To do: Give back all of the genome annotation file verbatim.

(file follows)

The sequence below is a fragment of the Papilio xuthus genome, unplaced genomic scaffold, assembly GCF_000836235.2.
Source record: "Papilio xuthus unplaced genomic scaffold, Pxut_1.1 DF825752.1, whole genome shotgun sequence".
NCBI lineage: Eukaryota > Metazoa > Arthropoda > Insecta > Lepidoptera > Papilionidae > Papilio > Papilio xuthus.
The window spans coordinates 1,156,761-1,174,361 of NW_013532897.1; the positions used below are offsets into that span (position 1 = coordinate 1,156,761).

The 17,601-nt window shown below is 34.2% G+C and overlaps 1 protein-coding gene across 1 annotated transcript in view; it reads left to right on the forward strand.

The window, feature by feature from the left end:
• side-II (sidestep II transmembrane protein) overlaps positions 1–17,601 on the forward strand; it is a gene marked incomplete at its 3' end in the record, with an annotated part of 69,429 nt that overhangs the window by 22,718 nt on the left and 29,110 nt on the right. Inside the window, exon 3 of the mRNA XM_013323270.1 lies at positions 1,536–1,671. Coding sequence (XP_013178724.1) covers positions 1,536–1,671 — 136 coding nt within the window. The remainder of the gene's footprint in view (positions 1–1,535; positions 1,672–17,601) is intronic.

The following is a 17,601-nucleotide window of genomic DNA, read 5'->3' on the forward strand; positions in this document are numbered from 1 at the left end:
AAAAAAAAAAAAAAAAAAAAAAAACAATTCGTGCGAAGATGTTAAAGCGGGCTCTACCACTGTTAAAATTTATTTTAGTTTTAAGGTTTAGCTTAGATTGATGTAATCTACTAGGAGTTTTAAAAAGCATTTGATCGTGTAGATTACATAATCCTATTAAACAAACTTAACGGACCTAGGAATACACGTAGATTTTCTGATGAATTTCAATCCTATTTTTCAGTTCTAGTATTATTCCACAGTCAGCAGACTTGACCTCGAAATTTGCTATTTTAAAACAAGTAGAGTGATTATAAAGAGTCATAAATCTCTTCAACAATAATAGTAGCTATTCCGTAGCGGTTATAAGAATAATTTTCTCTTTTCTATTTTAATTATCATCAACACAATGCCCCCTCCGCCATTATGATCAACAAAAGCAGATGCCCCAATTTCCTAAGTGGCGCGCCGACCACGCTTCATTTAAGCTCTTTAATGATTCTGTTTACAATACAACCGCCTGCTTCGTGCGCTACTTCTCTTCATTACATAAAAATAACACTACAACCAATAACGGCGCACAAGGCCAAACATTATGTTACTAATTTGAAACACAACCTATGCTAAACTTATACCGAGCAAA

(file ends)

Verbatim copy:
The sequence below is a fragment of the Papilio xuthus genome, unplaced genomic scaffold, assembly GCF_000836235.2.
Source record: "Papilio xuthus unplaced genomic scaffold, Pxut_1.1 DF825752.1, whole genome shotgun sequence".
NCBI lineage: Eukaryota > Metazoa > Arthropoda > Insecta > Lepidoptera > Papilionidae > Papilio > Papilio xuthus.
The window spans coordinates 1,156,761-1,174,361 of NW_013532897.1; the positions used below are offsets into that span (position 1 = coordinate 1,156,761).

The 17,601-nt window shown below is 34.2% G+C and overlaps 1 protein-coding gene across 1 annotated transcript in view; it reads left to right on the forward strand.

The window, feature by feature from the left end:
• side-II (sidestep II transmembrane protein) overlaps positions 1–17,601 on the forward strand; it is a gene marked incomplete at its 3' end in the record, with an annotated part of 69,429 nt that overhangs the window by 22,718 nt on the left and 29,110 nt on the right. Inside the window, exon 3 of the mRNA XM_013323270.1 lies at positions 1,536–1,671. Coding sequence (XP_013178724.1) covers positions 1,536–1,671 — 136 coding nt within the window. The remainder of the gene's footprint in view (positions 1–1,535; positions 1,672–17,601) is intronic.

The following is a 17,601-nucleotide window of genomic DNA, read 5'->3' on the forward strand; positions in this document are numbered from 1 at the left end:
AAAAAAAAAAAAAAAAAAAAAAAACAATTCGTGCGAAGATGTTAAAGCGGGCTCTACCACTGTTAAAATTTATTTTAGTTTTAAGGTTTAGCTTAGATTGATGTAATCTACTAGGAGTTTTAAAAAGCATTTGATCGTGTAGATTACATAATCCTATTAAACAAACTTAACGGACCTAGGAATACACGTAGATTTTCTGATGAATTTCAATCCTATTTTTCAGTTCTAGTATTATTCCACAGTCAGCAGACTTGACCTCGAAATTTGCTATTTTAAAACAAGTAGAGTGATTATAAAGAGTCATAAATCTCTTCAACAATAATAGTAGCTATTCCGTAGCGGTTATAAGAATAATTTTCTCTTTTCTATTTTAATTATCATCAACACAATGCCCCCTCCGCCATTATGATCAACAAAAGCAGATGCCCCAATTTCCTAAGTGGCGCGCCGACCACGCTTCATTTAAGCTCTTTAATGATTCTGTTTACAATACAACCGCCTGCTTCGTGCGCTACTTCTCTTCATTACATAAAAATAACACTACAACCAATAACGGCGCACAAGGCCAAACATTATGTTACTAATTTGAAACACAACCTATGCTAAACTTATACCGAGCAAA